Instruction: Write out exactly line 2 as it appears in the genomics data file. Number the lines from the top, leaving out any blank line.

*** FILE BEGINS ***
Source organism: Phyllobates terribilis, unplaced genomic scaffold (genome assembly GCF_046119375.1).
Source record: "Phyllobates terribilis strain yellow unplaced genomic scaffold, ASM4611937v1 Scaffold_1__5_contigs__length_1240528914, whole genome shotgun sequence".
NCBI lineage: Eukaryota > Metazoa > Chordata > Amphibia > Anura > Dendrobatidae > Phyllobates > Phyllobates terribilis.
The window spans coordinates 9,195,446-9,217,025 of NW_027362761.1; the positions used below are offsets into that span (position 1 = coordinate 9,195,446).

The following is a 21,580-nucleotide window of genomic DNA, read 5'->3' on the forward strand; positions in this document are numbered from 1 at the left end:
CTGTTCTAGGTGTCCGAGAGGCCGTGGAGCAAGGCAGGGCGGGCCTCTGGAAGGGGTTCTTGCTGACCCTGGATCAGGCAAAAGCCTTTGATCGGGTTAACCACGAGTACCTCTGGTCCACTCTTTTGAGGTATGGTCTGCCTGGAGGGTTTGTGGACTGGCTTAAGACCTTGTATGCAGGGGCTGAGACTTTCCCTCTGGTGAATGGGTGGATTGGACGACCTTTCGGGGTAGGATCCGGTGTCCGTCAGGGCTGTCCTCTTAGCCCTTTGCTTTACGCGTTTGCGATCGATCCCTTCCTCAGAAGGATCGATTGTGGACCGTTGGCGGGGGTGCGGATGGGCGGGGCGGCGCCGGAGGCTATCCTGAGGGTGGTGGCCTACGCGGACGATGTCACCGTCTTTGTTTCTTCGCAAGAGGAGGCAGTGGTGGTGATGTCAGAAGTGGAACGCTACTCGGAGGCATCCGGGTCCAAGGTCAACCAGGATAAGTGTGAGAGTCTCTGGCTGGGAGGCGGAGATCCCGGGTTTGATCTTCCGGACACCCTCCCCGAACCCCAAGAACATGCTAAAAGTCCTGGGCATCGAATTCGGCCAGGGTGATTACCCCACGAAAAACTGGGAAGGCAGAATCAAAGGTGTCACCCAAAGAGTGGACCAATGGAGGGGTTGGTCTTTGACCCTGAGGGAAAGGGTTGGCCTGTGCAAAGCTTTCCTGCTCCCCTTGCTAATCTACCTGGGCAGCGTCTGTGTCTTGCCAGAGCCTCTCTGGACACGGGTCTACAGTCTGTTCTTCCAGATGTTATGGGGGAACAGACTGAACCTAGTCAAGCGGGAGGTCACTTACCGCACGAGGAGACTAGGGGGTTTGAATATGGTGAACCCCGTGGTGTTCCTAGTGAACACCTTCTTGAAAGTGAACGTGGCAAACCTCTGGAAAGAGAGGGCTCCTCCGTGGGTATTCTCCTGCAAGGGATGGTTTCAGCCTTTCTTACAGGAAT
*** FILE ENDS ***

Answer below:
Source record: "Phyllobates terribilis strain yellow unplaced genomic scaffold, ASM4611937v1 Scaffold_1__5_contigs__length_1240528914, whole genome shotgun sequence".